The College Football Playoff's board of managers unanimously voted Aug. 2 to expand the Playoff to 12 teams beginning in 2026. The revised format will feature the six highest-ranked Football Bowl Subdivision conference champions and six at-large teams, with the four highest-ranked conference champions receiving a bye in the first round.
If that paragraph meant absolutely nothing to you, congratulations — I’m so happy your brain hasn’t been polluted by the utter nonsense that is college football.
However, chances are you’ve at least heard of the College Football Playoff. More specifically, you’ve probably heard complaints of how the same four teams are always in it.
That line of thinking is understandable but not entirely true. Seven different schools appeared in the Playoff since 2020, including a mid-major school in the University of Cincinnati last year.
Regardless, I totally see why people are disenchanted with the existing Playoff. It receives a ludicrous amount of attention from national media throughout the college football season, only to deliver a handful of uncompetitive blowouts in January.
So, why exactly do people think making the Playoff three times as big is going to fix anything?
Look, I absolutely do not have the brain power to form a novel, profound opinion on the expanded playoff. I spend literal hours on a sofa each Saturday watching men throw a ball around and give each other concussions while I shovel Cheez-Its into my mouth. Do you really expect me to form a cohesive argument for or against the specific postseason structure in which that carnage unfolds?
I just find the notion that an expanded playoff will somehow bring parity to college football sort of funny. That’s what this issue is all about, after all. People are tired of seeing schools like Ohio State or the University of Alabama constantly dominating the sport.
An expanded postseason tournament would definitely give teams seeded five through 12 a chance at taking down one of the big dogs. Maybe that would eventually happen, but we’d see a whole lot of disheartening blowouts first. Is that really what we want?
Sure, it’d be cool if ABC expanded the cast of “The Bachelorette” to include 5-foot-9 marketing students from southern Indiana. Somehow, I don’t foresee any roses from Gabby Windey or Rachel Recchia in my future, but I suppose enduring abject humiliation on national television is its own reward.
If you aren’t really into college football, there’s one fundamental truth you must understand: the sport is hilariously unbalanced. Talent, money and resources are all so tightly consolidated among the upper crust that only a handful of teams even have a chance at winning a championship each year.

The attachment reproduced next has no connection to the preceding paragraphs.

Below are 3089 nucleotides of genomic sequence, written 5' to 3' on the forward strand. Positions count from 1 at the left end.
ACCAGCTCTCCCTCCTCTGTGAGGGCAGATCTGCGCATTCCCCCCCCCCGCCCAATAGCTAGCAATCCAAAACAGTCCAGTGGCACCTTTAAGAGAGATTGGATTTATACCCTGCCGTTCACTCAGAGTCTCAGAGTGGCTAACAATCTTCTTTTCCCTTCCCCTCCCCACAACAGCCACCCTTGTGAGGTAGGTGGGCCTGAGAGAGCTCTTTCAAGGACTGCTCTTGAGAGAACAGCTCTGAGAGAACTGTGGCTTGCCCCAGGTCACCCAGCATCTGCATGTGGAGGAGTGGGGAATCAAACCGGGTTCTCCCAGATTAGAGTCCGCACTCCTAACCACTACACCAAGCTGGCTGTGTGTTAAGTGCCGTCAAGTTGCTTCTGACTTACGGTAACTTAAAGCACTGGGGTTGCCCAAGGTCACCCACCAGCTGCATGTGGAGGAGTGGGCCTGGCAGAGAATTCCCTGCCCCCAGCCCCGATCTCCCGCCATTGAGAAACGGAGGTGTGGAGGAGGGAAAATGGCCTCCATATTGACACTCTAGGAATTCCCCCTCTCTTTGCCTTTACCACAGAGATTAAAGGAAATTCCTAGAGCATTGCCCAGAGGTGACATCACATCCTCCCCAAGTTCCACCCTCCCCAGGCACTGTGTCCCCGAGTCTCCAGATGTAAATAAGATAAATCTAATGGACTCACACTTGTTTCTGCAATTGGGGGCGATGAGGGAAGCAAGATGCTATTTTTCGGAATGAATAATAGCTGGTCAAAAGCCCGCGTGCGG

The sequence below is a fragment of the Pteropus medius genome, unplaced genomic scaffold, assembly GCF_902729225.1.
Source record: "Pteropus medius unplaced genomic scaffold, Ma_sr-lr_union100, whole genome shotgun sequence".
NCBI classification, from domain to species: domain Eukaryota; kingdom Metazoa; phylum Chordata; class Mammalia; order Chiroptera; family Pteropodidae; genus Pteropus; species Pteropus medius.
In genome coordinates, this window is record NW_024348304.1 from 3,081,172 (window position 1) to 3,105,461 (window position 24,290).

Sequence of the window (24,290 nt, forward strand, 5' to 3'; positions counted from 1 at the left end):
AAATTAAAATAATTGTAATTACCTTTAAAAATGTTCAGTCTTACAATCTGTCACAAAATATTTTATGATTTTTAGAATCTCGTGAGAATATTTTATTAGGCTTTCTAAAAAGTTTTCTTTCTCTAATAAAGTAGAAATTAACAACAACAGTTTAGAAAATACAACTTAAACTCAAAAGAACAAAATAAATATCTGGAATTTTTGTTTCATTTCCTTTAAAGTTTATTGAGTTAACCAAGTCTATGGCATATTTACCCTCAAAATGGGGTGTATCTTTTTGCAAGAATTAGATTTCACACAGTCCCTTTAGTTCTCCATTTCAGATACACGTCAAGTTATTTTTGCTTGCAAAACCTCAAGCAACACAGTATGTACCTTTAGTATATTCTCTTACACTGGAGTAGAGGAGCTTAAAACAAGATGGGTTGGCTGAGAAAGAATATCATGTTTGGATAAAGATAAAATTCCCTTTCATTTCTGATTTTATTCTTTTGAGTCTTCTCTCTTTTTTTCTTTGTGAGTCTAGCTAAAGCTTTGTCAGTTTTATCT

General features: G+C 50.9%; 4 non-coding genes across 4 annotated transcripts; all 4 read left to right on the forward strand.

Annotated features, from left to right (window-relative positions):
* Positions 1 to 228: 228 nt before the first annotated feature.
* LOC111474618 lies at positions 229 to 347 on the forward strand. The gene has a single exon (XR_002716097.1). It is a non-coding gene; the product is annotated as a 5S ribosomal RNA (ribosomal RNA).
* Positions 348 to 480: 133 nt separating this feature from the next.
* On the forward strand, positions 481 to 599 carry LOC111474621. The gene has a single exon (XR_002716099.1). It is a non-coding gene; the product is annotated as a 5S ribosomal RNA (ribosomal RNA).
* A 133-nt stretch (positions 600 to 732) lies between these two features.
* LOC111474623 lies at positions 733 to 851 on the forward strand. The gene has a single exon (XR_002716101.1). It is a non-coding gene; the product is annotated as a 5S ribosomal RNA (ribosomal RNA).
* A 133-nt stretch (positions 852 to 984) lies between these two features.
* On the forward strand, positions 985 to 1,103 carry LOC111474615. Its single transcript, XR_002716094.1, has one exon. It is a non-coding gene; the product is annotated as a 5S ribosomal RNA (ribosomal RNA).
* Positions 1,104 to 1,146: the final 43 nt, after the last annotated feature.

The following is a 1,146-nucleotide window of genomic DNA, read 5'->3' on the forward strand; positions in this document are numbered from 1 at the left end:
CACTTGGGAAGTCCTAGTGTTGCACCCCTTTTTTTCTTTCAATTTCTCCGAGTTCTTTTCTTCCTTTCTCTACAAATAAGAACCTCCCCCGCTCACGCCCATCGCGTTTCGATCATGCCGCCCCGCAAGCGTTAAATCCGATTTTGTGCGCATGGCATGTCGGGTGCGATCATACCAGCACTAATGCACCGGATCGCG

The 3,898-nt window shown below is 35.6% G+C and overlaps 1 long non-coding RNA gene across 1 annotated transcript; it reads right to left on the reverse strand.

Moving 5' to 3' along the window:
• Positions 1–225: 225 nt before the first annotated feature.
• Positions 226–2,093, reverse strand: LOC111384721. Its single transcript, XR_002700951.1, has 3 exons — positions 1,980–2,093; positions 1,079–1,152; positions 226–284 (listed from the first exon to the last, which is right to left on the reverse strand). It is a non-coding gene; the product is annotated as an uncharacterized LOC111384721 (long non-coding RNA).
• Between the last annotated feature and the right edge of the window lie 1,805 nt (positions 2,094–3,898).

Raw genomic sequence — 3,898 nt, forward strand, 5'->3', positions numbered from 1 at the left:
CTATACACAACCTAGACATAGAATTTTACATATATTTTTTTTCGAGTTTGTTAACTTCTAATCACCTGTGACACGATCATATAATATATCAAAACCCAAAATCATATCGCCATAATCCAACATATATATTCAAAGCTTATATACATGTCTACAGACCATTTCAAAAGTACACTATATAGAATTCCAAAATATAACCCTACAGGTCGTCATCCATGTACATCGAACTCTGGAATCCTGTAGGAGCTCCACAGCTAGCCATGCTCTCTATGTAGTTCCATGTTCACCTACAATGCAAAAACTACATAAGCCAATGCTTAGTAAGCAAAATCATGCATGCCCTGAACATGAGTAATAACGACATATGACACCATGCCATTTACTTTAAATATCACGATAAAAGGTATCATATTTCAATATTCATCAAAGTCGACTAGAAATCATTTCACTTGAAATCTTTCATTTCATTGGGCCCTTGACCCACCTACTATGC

Even within that special handful, there tends to be a pretty jarring lack of parity — the last four national championship games were decided by an average of 22 points. I simply don’t envision a bigger playoff changing that.
I’m not even sure how you could introduce parity without either limiting scholarship amounts or capping coaching salaries. The first approach could deny young people the opportunity to go to college — gross — and I’m pretty sure the second violates some antitrust laws.
College football is a sport built on hope, so I completely get why you might want a bigger playoff field. Just remember you’re sort of supporting a magnification of the thing you complain about four months each year.
I know this has all sounded rather dismal, but I have some great news: there’s a decent chance none of it actually matters. If you’re a fan of a school that typically isn’t very good at football — not that you would know anything about that — I doubt you’ll spend much time thinking about the expanded playoff.
I would argue the beauty of college football lies in the regular season, the rivalries and regional matchups that unfold from September through November. What transpires beyond that is largely icing on the cake.
Just focus on what’s right in front of you for a change. Have you ever seen an Illinois punter shank a kick so badly the ball didn’t even reach the first-down marker? Have you ever seen Iowa score seven points yet somehow not score a touchdown? Have you ever seen Indiana’s fifth-string quarterback lose 35-14, then claim he doesn’t believe in pressure?
That’s not just football. That’s art. Wretched, disgusting, beautiful art.